In various countries in the world, franchising is subject to increasingly stringent regulations. In general, these regulations mainly focus on what is so nicely called “pre-contractual disclosure” in English, known here in the Netherlands as pre-contractual information provision. In the Netherlands we find some rules in this regard in the European Code of Honor regarding Franchising, to which the members of the Dutch Franchise Association are bound in principle. Legislation, however, is not. In short, this means that prior to entering into a contract, a franchisor adequately informs its prospective franchisee(s) with regard to the turnover to be achieved with the franchised company and, more importantly, operating results. In France, an obligation to provide information in this regard has been included in legislation, in the United States and Australia, for example, this obligation extends much further. As mentioned, no such obligation has been included in legislation in the Netherlands, but it remains limited to the framework of the European Code of Honor. Nevertheless, and this has been discussed several times in this section, the provision of information that is as adequate as possible prior to the conclusion of a contract is of the utmost importance. Franchisees have a right to know what they are getting into. Incomplete or incorrect provision of information, leading to the conclusion of a contract, can also lead to substantial liabilities and problems in the business operations of both the franchisee and the franchisor. It is therefore not without reason that various countries have included this in legislation. Unlike in the Netherlands, there is therefore no freedom of choice regarding whether or not to present turnover and result forecasts.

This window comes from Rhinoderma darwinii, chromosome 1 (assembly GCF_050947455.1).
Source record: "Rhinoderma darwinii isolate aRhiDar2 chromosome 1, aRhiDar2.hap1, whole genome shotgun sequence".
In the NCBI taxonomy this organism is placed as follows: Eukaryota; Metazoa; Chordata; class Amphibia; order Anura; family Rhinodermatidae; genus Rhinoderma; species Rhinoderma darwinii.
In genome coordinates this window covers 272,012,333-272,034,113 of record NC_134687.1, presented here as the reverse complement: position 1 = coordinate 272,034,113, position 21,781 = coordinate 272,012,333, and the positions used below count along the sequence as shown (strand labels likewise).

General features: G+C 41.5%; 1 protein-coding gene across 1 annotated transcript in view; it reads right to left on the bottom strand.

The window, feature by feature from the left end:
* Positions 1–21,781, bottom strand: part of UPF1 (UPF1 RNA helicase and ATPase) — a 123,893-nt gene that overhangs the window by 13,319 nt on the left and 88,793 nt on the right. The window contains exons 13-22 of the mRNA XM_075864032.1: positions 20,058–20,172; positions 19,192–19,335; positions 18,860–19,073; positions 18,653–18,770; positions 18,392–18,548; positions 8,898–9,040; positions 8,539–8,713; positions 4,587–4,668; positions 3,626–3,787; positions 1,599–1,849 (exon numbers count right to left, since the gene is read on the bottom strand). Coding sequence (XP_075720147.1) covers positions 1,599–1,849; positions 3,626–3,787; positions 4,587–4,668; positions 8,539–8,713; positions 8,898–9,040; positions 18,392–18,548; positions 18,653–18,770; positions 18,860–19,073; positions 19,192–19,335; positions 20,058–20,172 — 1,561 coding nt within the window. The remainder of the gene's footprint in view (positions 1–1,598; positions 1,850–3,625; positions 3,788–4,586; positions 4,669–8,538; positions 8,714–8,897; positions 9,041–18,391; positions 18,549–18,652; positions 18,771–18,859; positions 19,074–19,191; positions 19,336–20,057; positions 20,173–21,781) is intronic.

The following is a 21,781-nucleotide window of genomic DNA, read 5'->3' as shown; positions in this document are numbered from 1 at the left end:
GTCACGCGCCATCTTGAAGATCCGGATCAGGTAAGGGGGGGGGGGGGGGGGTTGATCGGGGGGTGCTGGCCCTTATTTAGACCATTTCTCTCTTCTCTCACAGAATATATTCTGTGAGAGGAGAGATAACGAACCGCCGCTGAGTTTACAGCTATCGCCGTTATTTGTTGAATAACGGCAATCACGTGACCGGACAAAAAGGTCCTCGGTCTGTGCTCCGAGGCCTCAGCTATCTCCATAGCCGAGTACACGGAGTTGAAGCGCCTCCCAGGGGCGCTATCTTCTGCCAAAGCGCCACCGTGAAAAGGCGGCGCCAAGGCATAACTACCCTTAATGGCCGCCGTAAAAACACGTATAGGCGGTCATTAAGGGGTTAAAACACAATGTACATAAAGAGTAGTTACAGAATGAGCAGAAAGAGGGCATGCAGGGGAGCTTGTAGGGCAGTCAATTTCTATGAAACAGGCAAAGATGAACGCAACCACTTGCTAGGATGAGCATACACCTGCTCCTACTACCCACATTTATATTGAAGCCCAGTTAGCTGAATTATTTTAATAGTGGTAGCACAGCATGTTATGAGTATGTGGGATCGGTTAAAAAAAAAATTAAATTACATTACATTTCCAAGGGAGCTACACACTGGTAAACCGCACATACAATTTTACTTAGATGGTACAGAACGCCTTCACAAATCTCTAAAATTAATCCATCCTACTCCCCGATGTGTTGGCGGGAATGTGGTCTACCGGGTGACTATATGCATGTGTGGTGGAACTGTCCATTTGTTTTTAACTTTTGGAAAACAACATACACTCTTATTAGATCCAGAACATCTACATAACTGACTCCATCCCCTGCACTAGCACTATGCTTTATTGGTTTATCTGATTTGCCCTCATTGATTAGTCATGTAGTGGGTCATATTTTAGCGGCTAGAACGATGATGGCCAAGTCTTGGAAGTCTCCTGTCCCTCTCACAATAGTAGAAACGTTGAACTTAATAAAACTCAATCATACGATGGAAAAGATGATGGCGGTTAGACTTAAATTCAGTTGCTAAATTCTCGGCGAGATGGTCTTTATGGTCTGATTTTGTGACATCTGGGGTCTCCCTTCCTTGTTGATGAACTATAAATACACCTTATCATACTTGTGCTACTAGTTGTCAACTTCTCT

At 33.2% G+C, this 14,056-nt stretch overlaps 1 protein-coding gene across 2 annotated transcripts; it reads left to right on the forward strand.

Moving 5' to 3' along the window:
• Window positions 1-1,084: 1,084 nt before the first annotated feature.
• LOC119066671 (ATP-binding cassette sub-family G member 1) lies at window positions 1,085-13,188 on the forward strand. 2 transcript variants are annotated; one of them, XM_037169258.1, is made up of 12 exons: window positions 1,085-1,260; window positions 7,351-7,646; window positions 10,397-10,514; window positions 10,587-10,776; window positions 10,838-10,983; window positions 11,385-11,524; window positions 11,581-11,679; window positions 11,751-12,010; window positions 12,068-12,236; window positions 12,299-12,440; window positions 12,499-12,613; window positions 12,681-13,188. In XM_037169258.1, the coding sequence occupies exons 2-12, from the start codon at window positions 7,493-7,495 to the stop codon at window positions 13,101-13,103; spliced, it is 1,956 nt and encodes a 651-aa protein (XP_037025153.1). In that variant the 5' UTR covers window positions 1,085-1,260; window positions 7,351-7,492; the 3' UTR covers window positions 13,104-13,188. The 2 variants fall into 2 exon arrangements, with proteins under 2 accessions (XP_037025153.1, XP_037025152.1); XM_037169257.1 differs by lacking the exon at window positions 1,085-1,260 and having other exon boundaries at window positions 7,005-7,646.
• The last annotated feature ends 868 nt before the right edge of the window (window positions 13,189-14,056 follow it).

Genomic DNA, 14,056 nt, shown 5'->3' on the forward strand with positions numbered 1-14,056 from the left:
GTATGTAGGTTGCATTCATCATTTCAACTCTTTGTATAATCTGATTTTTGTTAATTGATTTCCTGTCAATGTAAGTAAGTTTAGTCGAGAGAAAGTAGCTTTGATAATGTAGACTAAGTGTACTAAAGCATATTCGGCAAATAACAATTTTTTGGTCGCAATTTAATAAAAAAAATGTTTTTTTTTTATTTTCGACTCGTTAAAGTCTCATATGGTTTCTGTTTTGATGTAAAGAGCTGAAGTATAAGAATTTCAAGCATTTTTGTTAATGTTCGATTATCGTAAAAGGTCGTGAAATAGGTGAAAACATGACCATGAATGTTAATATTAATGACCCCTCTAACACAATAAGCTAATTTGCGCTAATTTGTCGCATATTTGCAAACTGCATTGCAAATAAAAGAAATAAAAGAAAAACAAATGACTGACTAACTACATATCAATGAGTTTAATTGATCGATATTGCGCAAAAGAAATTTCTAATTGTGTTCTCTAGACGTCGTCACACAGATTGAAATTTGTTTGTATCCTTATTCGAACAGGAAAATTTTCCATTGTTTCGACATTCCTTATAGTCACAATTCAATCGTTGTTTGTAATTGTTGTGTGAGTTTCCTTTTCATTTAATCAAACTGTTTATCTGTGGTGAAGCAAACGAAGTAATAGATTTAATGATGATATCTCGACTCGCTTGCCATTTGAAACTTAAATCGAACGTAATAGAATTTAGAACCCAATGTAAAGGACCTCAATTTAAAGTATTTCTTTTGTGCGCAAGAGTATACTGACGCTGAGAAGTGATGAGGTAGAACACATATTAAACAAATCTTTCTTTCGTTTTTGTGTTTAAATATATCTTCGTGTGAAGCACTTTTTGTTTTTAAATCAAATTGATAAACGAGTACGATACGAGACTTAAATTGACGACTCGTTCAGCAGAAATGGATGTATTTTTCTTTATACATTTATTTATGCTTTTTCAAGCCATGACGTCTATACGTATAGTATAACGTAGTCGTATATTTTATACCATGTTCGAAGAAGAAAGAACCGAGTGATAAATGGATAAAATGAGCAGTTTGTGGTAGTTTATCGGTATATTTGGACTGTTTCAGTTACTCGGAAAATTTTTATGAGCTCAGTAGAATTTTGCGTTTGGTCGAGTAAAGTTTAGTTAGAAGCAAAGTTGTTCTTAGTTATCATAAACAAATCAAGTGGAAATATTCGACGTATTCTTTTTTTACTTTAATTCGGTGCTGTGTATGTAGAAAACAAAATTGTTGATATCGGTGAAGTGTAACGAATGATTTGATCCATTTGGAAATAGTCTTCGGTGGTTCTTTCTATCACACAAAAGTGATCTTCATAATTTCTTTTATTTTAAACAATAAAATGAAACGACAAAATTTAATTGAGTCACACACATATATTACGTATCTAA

In the Netherlands, there is that freedom of choice. A franchisor can therefore always refrain from giving indications about the turnover and results to be achieved with the franchise company. If a franchisor does provide such information, it should be recalled once again that this information must be based on a thorough and adequately conducted market and location survey, specifically tailored to the franchisee’s intended establishment in question. A critical attitude from the franchisor’s side to the results of such research is also appropriate, even if it is carried out by a market research agency. Due diligence must always be leading. The matter is important enough for that.
Ludwig & Van Dam franchise attorneys, franchise legal advice